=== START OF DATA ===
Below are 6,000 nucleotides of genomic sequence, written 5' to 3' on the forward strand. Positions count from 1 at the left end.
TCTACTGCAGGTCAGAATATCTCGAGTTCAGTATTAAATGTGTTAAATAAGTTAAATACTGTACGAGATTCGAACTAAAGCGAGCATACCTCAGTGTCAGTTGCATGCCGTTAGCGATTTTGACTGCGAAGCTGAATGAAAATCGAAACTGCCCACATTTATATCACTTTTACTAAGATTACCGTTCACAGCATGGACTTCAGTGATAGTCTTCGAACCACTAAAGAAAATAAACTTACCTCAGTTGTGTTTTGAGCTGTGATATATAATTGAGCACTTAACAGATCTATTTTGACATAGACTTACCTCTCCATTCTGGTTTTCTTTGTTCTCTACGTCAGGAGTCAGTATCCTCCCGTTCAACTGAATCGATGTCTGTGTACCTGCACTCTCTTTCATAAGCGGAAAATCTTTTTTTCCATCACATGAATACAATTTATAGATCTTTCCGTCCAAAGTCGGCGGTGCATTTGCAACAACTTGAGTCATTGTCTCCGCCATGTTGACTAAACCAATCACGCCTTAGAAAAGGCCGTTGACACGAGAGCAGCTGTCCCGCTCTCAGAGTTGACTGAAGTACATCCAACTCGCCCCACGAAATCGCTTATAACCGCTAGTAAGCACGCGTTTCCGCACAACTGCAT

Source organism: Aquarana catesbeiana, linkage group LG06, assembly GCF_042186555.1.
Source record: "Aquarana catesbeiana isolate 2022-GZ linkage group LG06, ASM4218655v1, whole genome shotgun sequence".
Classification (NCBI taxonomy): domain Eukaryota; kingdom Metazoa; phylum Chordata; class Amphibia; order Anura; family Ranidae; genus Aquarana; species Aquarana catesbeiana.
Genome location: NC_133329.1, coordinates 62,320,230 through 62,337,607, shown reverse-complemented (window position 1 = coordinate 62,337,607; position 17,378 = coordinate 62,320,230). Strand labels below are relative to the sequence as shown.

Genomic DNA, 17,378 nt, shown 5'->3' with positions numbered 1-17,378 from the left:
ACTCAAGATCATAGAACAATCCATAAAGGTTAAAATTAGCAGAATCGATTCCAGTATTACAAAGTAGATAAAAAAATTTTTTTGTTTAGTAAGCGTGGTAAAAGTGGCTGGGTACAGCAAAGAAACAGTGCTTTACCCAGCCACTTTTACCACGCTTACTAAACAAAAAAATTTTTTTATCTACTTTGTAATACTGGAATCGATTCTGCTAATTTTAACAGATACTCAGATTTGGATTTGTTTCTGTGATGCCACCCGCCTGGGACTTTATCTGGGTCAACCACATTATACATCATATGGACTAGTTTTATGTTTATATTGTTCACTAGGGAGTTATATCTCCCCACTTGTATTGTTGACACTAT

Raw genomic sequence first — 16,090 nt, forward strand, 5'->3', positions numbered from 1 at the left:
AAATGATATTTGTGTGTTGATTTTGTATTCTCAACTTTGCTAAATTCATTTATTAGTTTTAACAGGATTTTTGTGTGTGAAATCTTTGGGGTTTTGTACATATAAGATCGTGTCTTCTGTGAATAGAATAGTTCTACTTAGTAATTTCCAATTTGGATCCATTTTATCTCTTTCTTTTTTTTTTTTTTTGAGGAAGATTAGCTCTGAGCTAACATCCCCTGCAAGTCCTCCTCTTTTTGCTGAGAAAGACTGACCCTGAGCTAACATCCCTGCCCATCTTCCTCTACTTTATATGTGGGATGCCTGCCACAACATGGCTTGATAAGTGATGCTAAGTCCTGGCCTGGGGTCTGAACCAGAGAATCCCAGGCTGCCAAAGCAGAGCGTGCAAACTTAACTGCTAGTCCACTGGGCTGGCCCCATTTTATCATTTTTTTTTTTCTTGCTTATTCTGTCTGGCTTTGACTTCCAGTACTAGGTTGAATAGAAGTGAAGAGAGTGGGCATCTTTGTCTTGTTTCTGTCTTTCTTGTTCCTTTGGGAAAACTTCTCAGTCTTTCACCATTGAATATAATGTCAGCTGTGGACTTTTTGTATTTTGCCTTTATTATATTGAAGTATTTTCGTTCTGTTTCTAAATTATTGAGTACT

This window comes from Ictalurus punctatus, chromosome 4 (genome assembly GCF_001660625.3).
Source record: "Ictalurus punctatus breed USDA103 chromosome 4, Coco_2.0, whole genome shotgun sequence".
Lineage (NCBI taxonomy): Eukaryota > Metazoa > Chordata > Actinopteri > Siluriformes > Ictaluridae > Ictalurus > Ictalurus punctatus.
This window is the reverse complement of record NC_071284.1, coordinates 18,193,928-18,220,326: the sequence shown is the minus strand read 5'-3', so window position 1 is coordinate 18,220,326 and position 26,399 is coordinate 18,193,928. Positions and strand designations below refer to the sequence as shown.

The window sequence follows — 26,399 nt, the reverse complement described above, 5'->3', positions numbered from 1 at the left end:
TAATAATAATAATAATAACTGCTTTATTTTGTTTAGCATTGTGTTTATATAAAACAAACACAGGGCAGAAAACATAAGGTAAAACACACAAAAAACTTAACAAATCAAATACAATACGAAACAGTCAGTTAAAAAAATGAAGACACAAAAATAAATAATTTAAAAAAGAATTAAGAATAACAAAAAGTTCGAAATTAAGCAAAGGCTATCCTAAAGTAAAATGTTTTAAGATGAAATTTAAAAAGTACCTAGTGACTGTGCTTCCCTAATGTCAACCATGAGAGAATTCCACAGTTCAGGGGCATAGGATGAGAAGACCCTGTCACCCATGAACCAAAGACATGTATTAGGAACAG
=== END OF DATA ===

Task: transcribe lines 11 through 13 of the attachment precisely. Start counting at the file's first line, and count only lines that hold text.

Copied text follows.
This window comes from Ictalurus punctatus, chromosome 4 (genome assembly GCF_001660625.3).
Source record: "Ictalurus punctatus breed USDA103 chromosome 4, Coco_2.0, whole genome shotgun sequence".
Lineage (NCBI taxonomy): Eukaryota > Metazoa > Chordata > Actinopteri > Siluriformes > Ictaluridae > Ictalurus > Ictalurus punctatus.